But its small keyboard, and lack of full blown computing power are negatives. If you’re really pushed you can use something like LogMeIn or iTeleport which lets you control your desktop from the iPad.

But if you consider the cost of legislation alone, it can be a worthwhile purchase. For example, the current Crimes Act is $45.80 in hardcopy; the Criminal Procedure Act, $30.10. The Road Safety Act (in two volumes), $75.35. If you purchase around 20 of the big expensive Acts and Regs, that’s nearly half the price of an iPad right there. Then, if you subscribe to updates, or buy them as you go, you’ve probably paid the balance of the iPad in 12 months. Now throw in the iPad’s ability to store multiple point-in-time versions of legislation, and as many electronic copies as you need, and it’s paid for itself before you even start using any of its other functions.

Coupled with its portability so that you’re more likely to have this information with you when you need it, I reckon it’s invaluable. But then, I would say that, given I bought one!

So, that’s how I use mine at present. No doubt that will change over time, and I’ll pick up new ideas from others. Please feel free to comment and share how you use your iPad.

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Tuesday, 4 January 2011

Using the iPad in legal practice — Part 4

Previous posts
1. Setting up
2. Applications for the iPad
3. Getting information on and off the iPad


This post
4. Using the iPad in Court
4.1 File structure
4.2 Legislation
   4.2.1 Victorian legislation
   4.2.2 Commonwealth legislation
4.3 Cases
   4.3.1 Austlii
   4.3.2 Jade BarNet
   4.3.3 Lexis Nexis AU
   4.3.4 First Point
4.4 Searching webpages
4.5 Google maps
4.6 Victoria Police Manual


Later post
5. Other uses and miscellaneous stuff


4. Using the iPad in Court


This is the place where using the iPad can really make a difference for lawyers and advocates — and judicial officers too.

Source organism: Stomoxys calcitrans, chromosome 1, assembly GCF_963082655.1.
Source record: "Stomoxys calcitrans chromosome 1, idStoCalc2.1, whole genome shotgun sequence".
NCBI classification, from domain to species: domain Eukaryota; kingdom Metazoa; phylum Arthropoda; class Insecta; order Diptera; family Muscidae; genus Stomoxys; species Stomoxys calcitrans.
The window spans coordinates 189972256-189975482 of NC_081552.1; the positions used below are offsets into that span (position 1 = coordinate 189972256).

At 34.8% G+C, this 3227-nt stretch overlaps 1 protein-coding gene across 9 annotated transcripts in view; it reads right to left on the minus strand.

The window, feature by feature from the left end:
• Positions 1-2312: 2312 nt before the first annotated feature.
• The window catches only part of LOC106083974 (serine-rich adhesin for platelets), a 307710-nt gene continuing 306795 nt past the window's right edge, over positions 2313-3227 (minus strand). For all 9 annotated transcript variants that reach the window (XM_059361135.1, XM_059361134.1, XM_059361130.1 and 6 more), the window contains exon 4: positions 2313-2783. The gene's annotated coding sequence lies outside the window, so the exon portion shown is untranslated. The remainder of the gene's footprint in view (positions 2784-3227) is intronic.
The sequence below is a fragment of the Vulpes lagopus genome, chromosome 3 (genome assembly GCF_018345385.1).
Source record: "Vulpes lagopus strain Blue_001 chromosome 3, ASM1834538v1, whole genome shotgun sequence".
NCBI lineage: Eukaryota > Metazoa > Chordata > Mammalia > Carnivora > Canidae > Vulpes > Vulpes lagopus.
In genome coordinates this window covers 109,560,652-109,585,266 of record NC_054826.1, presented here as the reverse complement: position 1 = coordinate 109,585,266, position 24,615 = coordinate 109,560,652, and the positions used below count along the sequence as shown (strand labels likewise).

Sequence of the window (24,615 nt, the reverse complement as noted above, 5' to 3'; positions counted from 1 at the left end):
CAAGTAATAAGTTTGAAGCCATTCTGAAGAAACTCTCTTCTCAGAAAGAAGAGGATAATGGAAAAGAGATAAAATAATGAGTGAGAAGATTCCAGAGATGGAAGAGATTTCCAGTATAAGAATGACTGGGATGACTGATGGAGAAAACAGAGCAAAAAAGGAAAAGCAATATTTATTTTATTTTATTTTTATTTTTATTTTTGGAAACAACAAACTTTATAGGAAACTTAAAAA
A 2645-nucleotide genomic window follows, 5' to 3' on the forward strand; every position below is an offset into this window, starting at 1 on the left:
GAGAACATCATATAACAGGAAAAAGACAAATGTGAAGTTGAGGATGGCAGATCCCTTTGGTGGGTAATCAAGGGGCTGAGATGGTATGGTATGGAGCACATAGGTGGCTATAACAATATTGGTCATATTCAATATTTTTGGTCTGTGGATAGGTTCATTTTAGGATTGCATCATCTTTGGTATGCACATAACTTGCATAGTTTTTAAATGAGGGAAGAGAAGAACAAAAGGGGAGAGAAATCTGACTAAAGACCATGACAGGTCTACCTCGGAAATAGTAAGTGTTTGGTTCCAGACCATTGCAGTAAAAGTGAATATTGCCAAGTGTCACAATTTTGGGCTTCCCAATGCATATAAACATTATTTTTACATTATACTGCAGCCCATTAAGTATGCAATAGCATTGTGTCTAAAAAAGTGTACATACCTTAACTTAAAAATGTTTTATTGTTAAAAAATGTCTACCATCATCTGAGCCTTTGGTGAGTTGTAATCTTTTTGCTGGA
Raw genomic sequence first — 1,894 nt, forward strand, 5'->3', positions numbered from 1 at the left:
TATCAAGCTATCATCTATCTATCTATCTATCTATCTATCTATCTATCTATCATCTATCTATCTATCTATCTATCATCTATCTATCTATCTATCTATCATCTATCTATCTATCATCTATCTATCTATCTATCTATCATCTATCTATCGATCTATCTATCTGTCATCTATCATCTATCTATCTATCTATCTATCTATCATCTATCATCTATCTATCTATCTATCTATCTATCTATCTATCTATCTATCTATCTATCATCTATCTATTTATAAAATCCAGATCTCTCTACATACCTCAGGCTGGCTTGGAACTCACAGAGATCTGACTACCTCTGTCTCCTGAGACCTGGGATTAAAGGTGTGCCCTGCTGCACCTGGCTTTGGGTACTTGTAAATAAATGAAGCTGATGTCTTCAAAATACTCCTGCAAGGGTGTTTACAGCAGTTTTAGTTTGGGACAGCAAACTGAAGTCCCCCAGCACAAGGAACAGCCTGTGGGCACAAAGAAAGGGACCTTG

The important thing is that the iPad has to help not hinder the advocate. I confess that there are some things that an iPad or computer doesn't do quite as well as paper: for example, having a brief open and at the same time having a notebook open while you take notes; or photocopying a page.

But so long as you understand its limitations and benefits, it can be extremely helpful in the court.

4.1 File structure


I mentioned in 2.1.1 GoodReader that I use GoodReader as my main file viewer.

This was my default opening page: the ‘root’ level.


I place current briefs at this level, along with any other documents I might need regular access to for the current case.

I have four folders I keep permanently (and may add extras if there are lots of files required for a particular case):

  1. Aides mémoire — ready reckoners, guides, cheat-sheets, check-lists I draw up and refer to for commonly recurring topics
  2. Annotations — Word documents of marginal notes I print and physically cut-and-paste into the few hard-copies of legislation I use. These are mostly references to cases, and cross-references to other legislative provisions
  3. Legislation — self-explanatory
  4. VPM — the Victoria Police Manual. I discuss this below

I can create new folders using the ‘Manage Files’ tab.


In the Legislation folder, I store all the legislation I need, including different point-in-time versions. See 4.2 Legislation for where to get it.


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4.2 Legislation


We‘re fortunate in Australia, and Victoria particularly, to have free access to a lot of basic but high-quality legal information.

For most lawyers — and particularly advocates in the criminal field — legislation is the major source of primary law.

4.2.1 Victorian legislation


Although Austlii (see below) contains legislation libraries, I don’t recommend them for use in legal practice: although they’re now regularly updated, they’re marked up automatically and occasionally, there are errors. Bit embarrassing if we get our law wrong!

The place to get Victorian legislation is the Victorian Legislation and Parliamentary Documents Website. (You may occasionally see it referred to as ‘LDMS’, an acronym for Legislative Document Management System. That was the catchy title for the online database when it was first available only on the Victorian government intranet.) This website is run by the OCPC (Office of Chief Parliamentary Counsel).

You can get historical as well as current versions of legislation, and bills and explanatory memorandum.

A perfect example of why you should prefer the versions available here in preference to Austlii is the new Part V of the Interpretation of Legislation Act 1984, which is not presently available on Austlii. This new Part commenced operation on 1 January 2011, and provides for authorised electronic versions of legislation, authenticated by digital certificates that can be created under Adobe Acrobat.

That Part provides:

PART V—AUTHORISED VERSIONS
60 Definitions
In this Part—